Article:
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Winter 2015 Issue

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Purdue Agriculture > Agricultures Magazine > Cautious Consumers
 


Engagement Initiative

Purdue Agriculture's Issues 360 Fellows program provides educational experiences for students to help them become more skilled in engaging in issues without advocating or positioning one side against another. This is the second of three articles about the program.


Cautious Consumers

Public's Trust in Food System Tied to Industry's Openness


By Keith Robinson

Terry FleckTerry Fleck

The food industry must openly demonstrate to consumers that it has their best interests in mind as the public becomes increasingly wary of government and big business, research by an organization dedicated to building confidence and trust in the food system shows.

"The reality is trust in our food system is very fragile," said Terry Fleck, executive director of the Center for Food Integrity.

Fleck spoke to Purdue University College of Agriculture faculty, staff and students during the 2014 spring semester as part of the college's Issues Engagement Initiative. The initiative includes the new Issues 360 Fellows program that provides educational experiences for students to help them become more skilled in engaging in issues without advocating or positioning one side against another.

Fleck presented findings from the center's 2013 Consumer Trust in the Food System research survey, which provides companies and other organizations a roadmap for building the public's trust through transparency. Details of the research are available here.

The not-for-profit Center for Food Integrity, based in Gladstone, Mo., was established in 2007 to build consumer trust and confidence in today's food system. Its members include farmers and ranchers, and representatives of universities, food processors, restaurants, retailers and food companies. Purdue is a member.

Fleck said the center's role is not to advocate for the industry but to provide credible information that will help consumers make the best decisions about their food.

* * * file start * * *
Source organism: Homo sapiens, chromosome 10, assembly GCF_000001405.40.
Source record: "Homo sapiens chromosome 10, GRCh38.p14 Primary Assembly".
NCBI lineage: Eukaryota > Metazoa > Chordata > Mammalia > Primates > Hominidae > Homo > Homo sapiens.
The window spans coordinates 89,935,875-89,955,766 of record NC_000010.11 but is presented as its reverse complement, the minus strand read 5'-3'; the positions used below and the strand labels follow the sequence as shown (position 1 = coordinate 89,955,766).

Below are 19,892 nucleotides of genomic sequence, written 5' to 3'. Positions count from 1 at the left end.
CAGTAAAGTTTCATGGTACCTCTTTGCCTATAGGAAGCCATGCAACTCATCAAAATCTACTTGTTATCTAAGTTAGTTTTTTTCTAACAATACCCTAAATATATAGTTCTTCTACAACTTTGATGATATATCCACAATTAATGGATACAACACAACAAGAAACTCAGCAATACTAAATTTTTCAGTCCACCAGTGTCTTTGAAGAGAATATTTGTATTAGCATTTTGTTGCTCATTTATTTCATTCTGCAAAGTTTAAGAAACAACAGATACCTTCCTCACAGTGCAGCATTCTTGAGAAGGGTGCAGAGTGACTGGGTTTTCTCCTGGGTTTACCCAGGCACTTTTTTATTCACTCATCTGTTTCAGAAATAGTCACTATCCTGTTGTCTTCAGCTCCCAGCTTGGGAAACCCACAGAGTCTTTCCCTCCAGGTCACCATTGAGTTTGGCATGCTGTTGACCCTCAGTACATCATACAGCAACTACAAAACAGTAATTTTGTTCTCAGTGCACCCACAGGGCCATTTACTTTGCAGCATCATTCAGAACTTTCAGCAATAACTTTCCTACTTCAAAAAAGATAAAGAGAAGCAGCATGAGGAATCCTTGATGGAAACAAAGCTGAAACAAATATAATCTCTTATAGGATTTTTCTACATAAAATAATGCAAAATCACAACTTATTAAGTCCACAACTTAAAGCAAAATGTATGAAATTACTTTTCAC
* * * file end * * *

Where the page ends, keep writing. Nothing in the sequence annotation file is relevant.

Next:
"At the end of the day, I'm not overly concerned about the choice they make; I just want them to make an informed choice," he said.

How the Public's Mistrust Developed

Fleck noted that the public has been showing greater distrust in the food industry in recent years. The big question is why that is so.

"What happened that consumers are much more interested (today) in how their food is made?" he asked rhetorically. That, he said, is related to the public's increasing distrust of government but also of institutions in general.

He traced the skepticism to 1968, a time of increasing civil unrest as a result of the assassinations of the Rev. Martin Luther King Jr. and presidential candidate Sen. Robert Kennedy, disturbances at the Democratic National Convention in Chicago and rising public opposition to the Vietnam War.

These events were followed by the fatal shootings of four students at Kent State University by the Ohio National Guard during a campus protest in 1970, then by the resignation of President Richard Nixon in 1974 amid the Watergate scandal. Even later, in 1989, the oil spill in Alaska's Prince William Sound from the Exxon Valdez deepened the public's mistrust of large corporations.

"It was mistrust that shaped an entire generation," Fleck said.

As the production of food has become industrialized, Fleck said, the public increasingly sees it as an "institution" to be questioned, its motives to be doubted.